Why do people not want to hear all points of view. Strange.

    The reason I post is that the natural tendency is for people to voice their opinion when they object to something and not when they are supportive of the subject at hand so the negativity is over-weighted on blog such as this. I am just trying to even the playing field.

    Yes I do present my arguments forcefully but I don’t think I have ever told anyone to “shut up”. I’ll let others determine which is more rude.

    have a wonderful day dog lover.

  • travy

    C- i’ll gladly down a few on the roof but i don’t think the drinkers of the heights can float a rooftop lounge in a $100 million dollar hotel. my point is that this place will have to stay pretty full to stay in the black and i just don’t see the demand.

    happy to be wrong. it would be fun to have a little life in the hood but like i said, i see a dorm making them more money when it’s all said and done.

  • Mr. Crusty

    I’m sure the new owners, who are in the hotel business after all, have done all the research to ascertain whether they will get a return on their investment. They are not in the “dorm” business, they are in the hotel business.

  • Andrew Porter

    People are naive if they think a hotel in this area will not be full all the time. Easy access to all of NYC via quick and efficient subways within a few minutes walk, a vibrant local restaurant scene, a great neighborhood which is already full of tourists from around the world. I ran into foreign tourists who were in a hotel on Nevins Street. Tell me that given the choice of staying on Nevins, or in BH, they won’t jump for the chance to be in a hotel within a minute of the Promenade.

  • Andrew Porter

    Oh, and Travy, this is *not* Brooklyn—it’s Brooklyn Heights!

  • SPM

    I have to agree with @Andrew Porter. Hotels in Williamsburg – trendy, boutique ones like what is proposed at The Bossert – are filled up. I am sure it may impact the Marriott’s occupancy level (anyone have any idea of that?) but I agree that tourists would definitely jump at the chance to stay in the neighborhood. And I am really looking forward to a cool, rooftop lounge. I’ll bring the photograph of my grandparents and their friends sipping cocktails at the Bossert circa New Year’s Eve 1935!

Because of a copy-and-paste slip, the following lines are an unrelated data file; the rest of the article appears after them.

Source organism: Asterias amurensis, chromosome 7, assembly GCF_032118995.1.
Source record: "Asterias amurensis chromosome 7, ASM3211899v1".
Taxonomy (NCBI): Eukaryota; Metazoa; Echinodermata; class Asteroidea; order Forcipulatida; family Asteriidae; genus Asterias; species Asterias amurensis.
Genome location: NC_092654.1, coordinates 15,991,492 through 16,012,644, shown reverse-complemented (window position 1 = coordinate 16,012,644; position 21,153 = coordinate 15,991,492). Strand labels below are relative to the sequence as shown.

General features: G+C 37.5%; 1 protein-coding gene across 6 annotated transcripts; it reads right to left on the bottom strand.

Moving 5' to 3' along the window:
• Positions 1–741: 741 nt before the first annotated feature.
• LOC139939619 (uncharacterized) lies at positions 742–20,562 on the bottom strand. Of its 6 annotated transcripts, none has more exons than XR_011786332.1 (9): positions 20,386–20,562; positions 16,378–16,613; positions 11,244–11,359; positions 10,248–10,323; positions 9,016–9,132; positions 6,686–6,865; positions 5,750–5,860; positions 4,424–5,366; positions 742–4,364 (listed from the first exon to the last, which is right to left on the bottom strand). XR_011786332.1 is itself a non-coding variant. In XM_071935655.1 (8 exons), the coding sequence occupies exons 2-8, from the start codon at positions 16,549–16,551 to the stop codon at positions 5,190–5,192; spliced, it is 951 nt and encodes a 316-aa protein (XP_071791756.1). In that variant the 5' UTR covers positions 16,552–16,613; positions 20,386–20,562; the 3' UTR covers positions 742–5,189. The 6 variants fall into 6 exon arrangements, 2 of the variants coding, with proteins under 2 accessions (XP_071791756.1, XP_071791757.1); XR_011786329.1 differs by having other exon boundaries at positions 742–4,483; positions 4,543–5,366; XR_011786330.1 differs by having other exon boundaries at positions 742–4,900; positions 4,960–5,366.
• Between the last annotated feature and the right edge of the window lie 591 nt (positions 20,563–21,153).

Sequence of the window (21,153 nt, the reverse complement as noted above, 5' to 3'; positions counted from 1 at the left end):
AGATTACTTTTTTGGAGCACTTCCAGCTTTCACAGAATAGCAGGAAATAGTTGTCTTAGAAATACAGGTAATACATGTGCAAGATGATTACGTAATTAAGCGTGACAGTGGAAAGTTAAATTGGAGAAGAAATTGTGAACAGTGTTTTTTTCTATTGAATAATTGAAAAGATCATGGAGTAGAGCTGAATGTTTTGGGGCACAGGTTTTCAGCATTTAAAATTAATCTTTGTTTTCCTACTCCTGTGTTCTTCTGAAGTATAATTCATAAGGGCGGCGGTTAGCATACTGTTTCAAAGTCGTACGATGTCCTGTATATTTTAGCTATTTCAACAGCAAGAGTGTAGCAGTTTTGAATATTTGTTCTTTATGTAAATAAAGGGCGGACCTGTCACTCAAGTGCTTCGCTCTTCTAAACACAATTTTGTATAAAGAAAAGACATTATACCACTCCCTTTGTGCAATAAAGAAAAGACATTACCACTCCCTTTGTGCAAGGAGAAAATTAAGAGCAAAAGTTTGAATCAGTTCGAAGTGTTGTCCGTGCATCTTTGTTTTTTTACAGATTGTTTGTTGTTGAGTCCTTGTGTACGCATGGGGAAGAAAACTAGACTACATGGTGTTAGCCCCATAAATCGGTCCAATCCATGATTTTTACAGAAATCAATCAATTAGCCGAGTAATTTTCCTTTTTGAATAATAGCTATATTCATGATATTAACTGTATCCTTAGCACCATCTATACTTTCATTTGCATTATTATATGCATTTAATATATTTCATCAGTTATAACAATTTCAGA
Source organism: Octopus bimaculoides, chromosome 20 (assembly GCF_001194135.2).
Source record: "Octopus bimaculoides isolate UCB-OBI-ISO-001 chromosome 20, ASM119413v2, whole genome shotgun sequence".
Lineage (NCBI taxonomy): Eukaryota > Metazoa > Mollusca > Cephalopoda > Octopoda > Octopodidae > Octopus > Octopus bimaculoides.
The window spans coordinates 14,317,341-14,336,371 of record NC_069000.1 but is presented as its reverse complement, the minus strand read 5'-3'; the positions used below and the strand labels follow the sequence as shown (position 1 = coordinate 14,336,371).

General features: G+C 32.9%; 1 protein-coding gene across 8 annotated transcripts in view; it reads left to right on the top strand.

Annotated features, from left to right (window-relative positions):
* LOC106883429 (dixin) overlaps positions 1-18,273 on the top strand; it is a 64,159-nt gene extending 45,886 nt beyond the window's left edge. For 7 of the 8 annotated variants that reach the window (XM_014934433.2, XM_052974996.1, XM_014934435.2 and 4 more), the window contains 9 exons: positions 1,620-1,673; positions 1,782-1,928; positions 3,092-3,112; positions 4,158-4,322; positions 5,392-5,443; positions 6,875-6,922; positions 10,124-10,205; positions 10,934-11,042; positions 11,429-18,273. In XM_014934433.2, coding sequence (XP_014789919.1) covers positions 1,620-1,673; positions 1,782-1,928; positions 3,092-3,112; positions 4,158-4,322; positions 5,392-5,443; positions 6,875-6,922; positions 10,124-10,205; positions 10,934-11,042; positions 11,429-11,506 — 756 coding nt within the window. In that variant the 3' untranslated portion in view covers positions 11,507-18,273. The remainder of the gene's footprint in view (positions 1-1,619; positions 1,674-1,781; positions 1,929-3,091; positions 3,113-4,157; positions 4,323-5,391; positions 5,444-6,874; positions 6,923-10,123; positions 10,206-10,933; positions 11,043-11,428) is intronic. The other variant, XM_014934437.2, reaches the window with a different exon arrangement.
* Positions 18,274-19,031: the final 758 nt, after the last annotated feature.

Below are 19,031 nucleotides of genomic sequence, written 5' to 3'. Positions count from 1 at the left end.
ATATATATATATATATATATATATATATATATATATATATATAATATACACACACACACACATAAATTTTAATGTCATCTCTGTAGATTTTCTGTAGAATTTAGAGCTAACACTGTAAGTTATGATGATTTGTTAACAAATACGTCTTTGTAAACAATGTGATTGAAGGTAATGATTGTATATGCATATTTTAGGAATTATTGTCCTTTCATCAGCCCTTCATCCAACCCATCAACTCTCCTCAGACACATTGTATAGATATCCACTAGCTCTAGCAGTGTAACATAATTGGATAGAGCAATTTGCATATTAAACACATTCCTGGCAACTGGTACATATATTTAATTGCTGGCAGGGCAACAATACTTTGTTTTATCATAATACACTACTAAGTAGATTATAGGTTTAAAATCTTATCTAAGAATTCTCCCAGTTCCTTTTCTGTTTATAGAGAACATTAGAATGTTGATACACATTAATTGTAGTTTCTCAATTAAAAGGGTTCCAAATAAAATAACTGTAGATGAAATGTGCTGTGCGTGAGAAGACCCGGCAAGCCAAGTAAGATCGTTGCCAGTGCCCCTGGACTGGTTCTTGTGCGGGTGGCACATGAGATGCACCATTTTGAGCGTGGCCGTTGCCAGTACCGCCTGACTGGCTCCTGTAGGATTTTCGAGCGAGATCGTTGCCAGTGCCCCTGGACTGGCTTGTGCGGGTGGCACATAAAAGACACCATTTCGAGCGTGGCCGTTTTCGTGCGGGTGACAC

• Hicks on Hicks

    According to Crains, there is zero vacancy in NYC below 59th St. 250 days / year. The Bossert will be plenty busy.

    Many comments on the blog today. One point not yet mentioned is the positive benefits of transferring real estate to tax paying entities from the tax sheltered JoHos. I’m sure the traffic will help sustain local businesses.

  • Carol

    Change is afoot. The Witnesses will sell the Bossert and the new use (hotel, student dorm….) will be different than the current one. You may have noticed that the line of potential buyers is quite short considering that this property has been on the market for four (+ -) years.
    I happen to think that a nice hotel is a positive for the neighborhood and Montague Street. Will it bring more traffic? Yes. Will it be intolerable? Probably not.

  • Rick

    A lot of reasons to be hopeful (a new source of city taxes, a convenient place for friends/family of Heights residents to stay, hotel guests spending money in the neighborhood, increased chances for new restaurants as a result of increased customers), and a few causes for concern (possible increased noise and traffic). On balance this hotel looks like it is probably a good thing.

    I do have to wonder if there is enough demand for all of these new hotels in the works. Some here have alluded to the ability of marketing experts to know what will sell, and to them I have 2 words: New Coke.

  • eg

    When I moved here in Jan. 1978, the Bossert was a hotel, later bought by JW. I would like another restaurant, but a roof restaurant has its’ problems of noise.

    When the Casino on Montague have their yearly bash, the loud music until 2 in the morning is truly horrible. Imagine that racket several time a month or season – someone will get out their shotgun.
    (My building backs onto the casino and they didn’t shut their windows.)

    As for the protectiveness and the snobbery of living in the heights, I really have to laugh. Get over it and just enjoy the quiet and beauty of the neighborhood. Unless you’ve bought at the height of market prices and worry about any decline. Someone aaalways has more money and nicer houses.


    I’m puzzled. I’ve been living a block from the Bossert since January 2009. It seems to me the Bossert in fact has been operated as a hotel, and is being operated as a hotel now. Transients are obviously coming in and out all the time. If they don’t have a license to operate as a hotel now, which seems to be implied by the application for a license to operate a hotel on the premises, are they presently doing something illegal? Is that the king of neighbor the neighborhood wants?